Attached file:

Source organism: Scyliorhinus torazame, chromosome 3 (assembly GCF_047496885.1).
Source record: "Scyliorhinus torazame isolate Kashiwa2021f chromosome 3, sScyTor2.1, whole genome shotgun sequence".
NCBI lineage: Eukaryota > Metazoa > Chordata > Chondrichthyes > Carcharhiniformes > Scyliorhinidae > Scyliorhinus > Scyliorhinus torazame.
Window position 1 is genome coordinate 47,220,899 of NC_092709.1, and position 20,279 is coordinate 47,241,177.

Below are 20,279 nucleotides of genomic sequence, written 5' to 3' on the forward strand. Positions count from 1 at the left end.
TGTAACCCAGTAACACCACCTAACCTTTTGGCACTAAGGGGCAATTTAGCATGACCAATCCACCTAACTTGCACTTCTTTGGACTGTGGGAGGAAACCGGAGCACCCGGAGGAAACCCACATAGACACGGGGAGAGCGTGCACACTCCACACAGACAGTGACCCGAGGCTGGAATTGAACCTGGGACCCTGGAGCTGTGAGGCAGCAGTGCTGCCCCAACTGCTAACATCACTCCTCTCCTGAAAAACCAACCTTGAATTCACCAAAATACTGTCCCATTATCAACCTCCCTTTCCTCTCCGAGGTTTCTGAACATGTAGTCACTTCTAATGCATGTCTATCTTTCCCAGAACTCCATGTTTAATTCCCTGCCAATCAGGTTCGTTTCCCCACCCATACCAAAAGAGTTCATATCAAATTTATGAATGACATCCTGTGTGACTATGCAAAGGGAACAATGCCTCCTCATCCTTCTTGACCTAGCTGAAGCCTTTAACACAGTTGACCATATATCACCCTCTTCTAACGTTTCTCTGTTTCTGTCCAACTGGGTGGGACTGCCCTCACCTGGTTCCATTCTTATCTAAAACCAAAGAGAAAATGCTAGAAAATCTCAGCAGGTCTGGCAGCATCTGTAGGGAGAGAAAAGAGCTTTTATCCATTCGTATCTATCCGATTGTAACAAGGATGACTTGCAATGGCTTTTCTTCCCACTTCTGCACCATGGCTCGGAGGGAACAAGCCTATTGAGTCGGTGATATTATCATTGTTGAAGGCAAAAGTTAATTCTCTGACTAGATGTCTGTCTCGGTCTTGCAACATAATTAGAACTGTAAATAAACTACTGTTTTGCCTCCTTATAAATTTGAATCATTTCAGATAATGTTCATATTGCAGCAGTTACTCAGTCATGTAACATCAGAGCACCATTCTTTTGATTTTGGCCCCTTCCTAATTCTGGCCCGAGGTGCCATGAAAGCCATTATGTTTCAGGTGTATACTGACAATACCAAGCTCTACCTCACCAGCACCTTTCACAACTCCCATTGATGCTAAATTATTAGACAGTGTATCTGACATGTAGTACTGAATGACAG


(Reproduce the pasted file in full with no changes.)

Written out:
Source organism: Scyliorhinus torazame, chromosome 3 (assembly GCF_047496885.1).
Source record: "Scyliorhinus torazame isolate Kashiwa2021f chromosome 3, sScyTor2.1, whole genome shotgun sequence".
NCBI lineage: Eukaryota > Metazoa > Chordata > Chondrichthyes > Carcharhiniformes > Scyliorhinidae > Scyliorhinus > Scyliorhinus torazame.
Window position 1 is genome coordinate 47,220,899 of NC_092709.1, and position 20,279 is coordinate 47,241,177.

Below are 20,279 nucleotides of genomic sequence, written 5' to 3' on the forward strand. Positions count from 1 at the left end.
TGTAACCCAGTAACACCACCTAACCTTTTGGCACTAAGGGGCAATTTAGCATGACCAATCCACCTAACTTGCACTTCTTTGGACTGTGGGAGGAAACCGGAGCACCCGGAGGAAACCCACATAGACACGGGGAGAGCGTGCACACTCCACACAGACAGTGACCCGAGGCTGGAATTGAACCTGGGACCCTGGAGCTGTGAGGCAGCAGTGCTGCCCCAACTGCTAACATCACTCCTCTCCTGAAAAACCAACCTTGAATTCACCAAAATACTGTCCCATTATCAACCTCCCTTTCCTCTCCGAGGTTTCTGAACATGTAGTCACTTCTAATGCATGTCTATCTTTCCCAGAACTCCATGTTTAATTCCCTGCCAATCAGGTTCGTTTCCCCACCCATACCAAAAGAGTTCATATCAAATTTATGAATGACATCCTGTGTGACTATGCAAAGGGAACAATGCCTCCTCATCCTTCTTGACCTAGCTGAAGCCTTTAACACAGTTGACCATATATCACCCTCTTCTAACGTTTCTCTGTTTCTGTCCAACTGGGTGGGACTGCCCTCACCTGGTTCCATTCTTATCTAAAACCAAAGAGAAAATGCTAGAAAATCTCAGCAGGTCTGGCAGCATCTGTAGGGAGAGAAAAGAGCTTTTATCCATTCGTATCTATCCGATTGTAACAAGGATGACTTGCAATGGCTTTTCTTCCCACTTCTGCACCATGGCTCGGAGGGAACAAGCCTATTGAGTCGGTGATATTATCATTGTTGAAGGCAAAAGTTAATTCTCTGACTAGATGTCTGTCTCGGTCTTGCAACATAATTAGAACTGTAAATAAACTACTGTTTTGCCTCCTTATAAATTTGAATCATTTCAGATAATGTTCATATTGCAGCAGTTACTCAGTCATGTAACATCAGAGCACCATTCTTTTGATTTTGGCCCCTTCCTAATTCTGGCCCGAGGTGCCATGAAAGCCATTATGTTTCAGGTGTATACTGACAATACCAAGCTCTACCTCACCAGCACCTTTCACAACTCCCATTGATGCTAAATTATTAGACAGTGTATCTGACATGTAGTACTGAATGACAG